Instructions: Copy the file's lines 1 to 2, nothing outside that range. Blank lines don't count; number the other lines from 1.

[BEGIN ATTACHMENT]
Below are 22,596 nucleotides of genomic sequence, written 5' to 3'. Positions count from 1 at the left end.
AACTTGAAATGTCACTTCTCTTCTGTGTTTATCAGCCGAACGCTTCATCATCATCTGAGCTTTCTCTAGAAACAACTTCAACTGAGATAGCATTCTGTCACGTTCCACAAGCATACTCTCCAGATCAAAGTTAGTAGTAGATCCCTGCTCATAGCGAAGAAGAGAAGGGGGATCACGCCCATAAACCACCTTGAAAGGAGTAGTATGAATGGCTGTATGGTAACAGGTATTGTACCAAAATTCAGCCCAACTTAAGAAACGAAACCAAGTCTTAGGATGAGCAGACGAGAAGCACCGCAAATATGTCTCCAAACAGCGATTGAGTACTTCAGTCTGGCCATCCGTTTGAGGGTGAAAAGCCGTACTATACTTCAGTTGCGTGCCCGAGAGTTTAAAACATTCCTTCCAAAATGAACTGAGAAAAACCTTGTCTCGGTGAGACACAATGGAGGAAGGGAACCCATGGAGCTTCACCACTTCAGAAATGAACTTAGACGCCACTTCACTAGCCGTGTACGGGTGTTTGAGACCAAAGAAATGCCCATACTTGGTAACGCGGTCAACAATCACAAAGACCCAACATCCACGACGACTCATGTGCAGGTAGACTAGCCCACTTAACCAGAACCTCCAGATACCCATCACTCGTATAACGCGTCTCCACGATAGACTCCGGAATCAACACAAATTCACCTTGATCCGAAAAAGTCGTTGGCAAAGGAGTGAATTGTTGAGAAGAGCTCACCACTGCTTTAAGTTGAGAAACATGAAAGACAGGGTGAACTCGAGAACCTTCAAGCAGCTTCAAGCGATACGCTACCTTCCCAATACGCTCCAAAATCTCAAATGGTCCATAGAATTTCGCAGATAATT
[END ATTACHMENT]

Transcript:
Below are 22,596 nucleotides of genomic sequence, written 5' to 3'. Positions count from 1 at the left end.
AACTTGAAATGTCACTTCTCTTCTGTGTTTATCAGCCGAACGCTTCATCATCATCTGAGCTTTCTCTAGAAACAACTTCAACTGAGATAGCATTCTGTCACGTTCCACAAGCATACTCTCCAGATCAAAGTTAGTAGTAGATCCCTGCTCATAGCGAAGAAGAGAAGGGGGATCACGCCCATAAACCACCTTGAAAGGAGTAGTATGAATGGCTGTATGGTAACAGGTATTGTACCAAAATTCAGCCCAACTTAAGAAACGAAACCAAGTCTTAGGATGAGCAGACGAGAAGCACCGCAAATATGTCTCCAAACAGCGATTGAGTACTTCAGTCTGGCCATCCGTTTGAGGGTGAAAAGCCGTACTATACTTCAGTTGCGTGCCCGAGAGTTTAAAACATTCCTTCCAAAATGAACTGAGAAAAACCTTGTCTCGGTGAGACACAATGGAGGAAGGGAACCCATGGAGCTTCACCACTTCAGAAATGAACTTAGACGCCACTTCACTAGCCGTGTACGGGTGTTTGAGACCAAAGAAATGCCCATACTTGGTAACGCGGTCAACAATCACAAAGACCCAACATCCACGACGACTCATGTGCAGGTAGACTAGCCCACTTAACCAGAACCTCCAGATACCCATCACTCGTATAACGCGTCTCCACGATAGACTCCGGAATCAACACAAATTCACCTTGATCCGAAAAAGTCGTTGGCAAAGGAGTGAATTGTTGAGAAGAGCTCACCACTGCTTTAAGTTGAGAAACATGAAAGACAGGGTGAACTCGAGAACCTTCAAGCAGCTTCAAGCGATACGCTACCTTCCCAATACGCTCCAAAATCTCAAATGGTCCATAGAATTTCGCAGATAATT